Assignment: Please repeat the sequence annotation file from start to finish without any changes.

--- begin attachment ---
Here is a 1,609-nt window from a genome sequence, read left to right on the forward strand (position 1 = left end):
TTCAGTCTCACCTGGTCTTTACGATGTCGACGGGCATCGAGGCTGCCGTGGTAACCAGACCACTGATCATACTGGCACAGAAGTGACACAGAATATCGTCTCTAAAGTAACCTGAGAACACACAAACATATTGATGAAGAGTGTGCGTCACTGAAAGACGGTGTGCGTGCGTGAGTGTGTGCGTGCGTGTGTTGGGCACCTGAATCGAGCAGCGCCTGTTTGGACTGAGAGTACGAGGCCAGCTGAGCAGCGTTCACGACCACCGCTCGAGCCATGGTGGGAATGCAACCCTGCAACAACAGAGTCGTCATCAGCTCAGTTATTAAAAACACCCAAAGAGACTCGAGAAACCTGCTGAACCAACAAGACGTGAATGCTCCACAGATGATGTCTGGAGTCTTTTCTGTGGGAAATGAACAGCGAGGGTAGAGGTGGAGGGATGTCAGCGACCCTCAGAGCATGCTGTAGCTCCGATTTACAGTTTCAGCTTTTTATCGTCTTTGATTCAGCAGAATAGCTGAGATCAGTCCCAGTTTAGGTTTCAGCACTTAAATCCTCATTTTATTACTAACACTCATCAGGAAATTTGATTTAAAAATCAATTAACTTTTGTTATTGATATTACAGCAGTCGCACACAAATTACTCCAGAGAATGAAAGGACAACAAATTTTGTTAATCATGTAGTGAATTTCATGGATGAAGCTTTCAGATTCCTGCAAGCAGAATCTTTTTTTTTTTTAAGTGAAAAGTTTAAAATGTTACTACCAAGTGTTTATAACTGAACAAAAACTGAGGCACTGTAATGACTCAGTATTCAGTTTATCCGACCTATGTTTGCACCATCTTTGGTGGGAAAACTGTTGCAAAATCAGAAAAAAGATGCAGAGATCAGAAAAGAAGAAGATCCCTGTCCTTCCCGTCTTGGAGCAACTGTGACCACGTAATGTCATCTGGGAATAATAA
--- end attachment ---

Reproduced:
Here is a 1,609-nt window from a genome sequence, read left to right on the forward strand (position 1 = left end):
TTCAGTCTCACCTGGTCTTTACGATGTCGACGGGCATCGAGGCTGCCGTGGTAACCAGACCACTGATCATACTGGCACAGAAGTGACACAGAATATCGTCTCTAAAGTAACCTGAGAACACACAAACATATTGATGAAGAGTGTGCGTCACTGAAAGACGGTGTGCGTGCGTGAGTGTGTGCGTGCGTGTGTTGGGCACCTGAATCGAGCAGCGCCTGTTTGGACTGAGAGTACGAGGCCAGCTGAGCAGCGTTCACGACCACCGCTCGAGCCATGGTGGGAATGCAACCCTGCAACAACAGAGTCGTCATCAGCTCAGTTATTAAAAACACCCAAAGAGACTCGAGAAACCTGCTGAACCAACAAGACGTGAATGCTCCACAGATGATGTCTGGAGTCTTTTCTGTGGGAAATGAACAGCGAGGGTAGAGGTGGAGGGATGTCAGCGACCCTCAGAGCATGCTGTAGCTCCGATTTACAGTTTCAGCTTTTTATCGTCTTTGATTCAGCAGAATAGCTGAGATCAGTCCCAGTTTAGGTTTCAGCACTTAAATCCTCATTTTATTACTAACACTCATCAGGAAATTTGATTTAAAAATCAATTAACTTTTGTTATTGATATTACAGCAGTCGCACACAAATTACTCCAGAGAATGAAAGGACAACAAATTTTGTTAATCATGTAGTGAATTTCATGGATGAAGCTTTCAGATTCCTGCAAGCAGAATCTTTTTTTTTTTTAAGTGAAAAGTTTAAAATGTTACTACCAAGTGTTTATAACTGAACAAAAACTGAGGCACTGTAATGACTCAGTATTCAGTTTATCCGACCTATGTTTGCACCATCTTTGGTGGGAAAACTGTTGCAAAATCAGAAAAAAGATGCAGAGATCAGAAAAGAAGAAGATCCCTGTCCTTCCCGTCTTGGAGCAACTGTGACCACGTAATGTCATCTGGGAATAATAA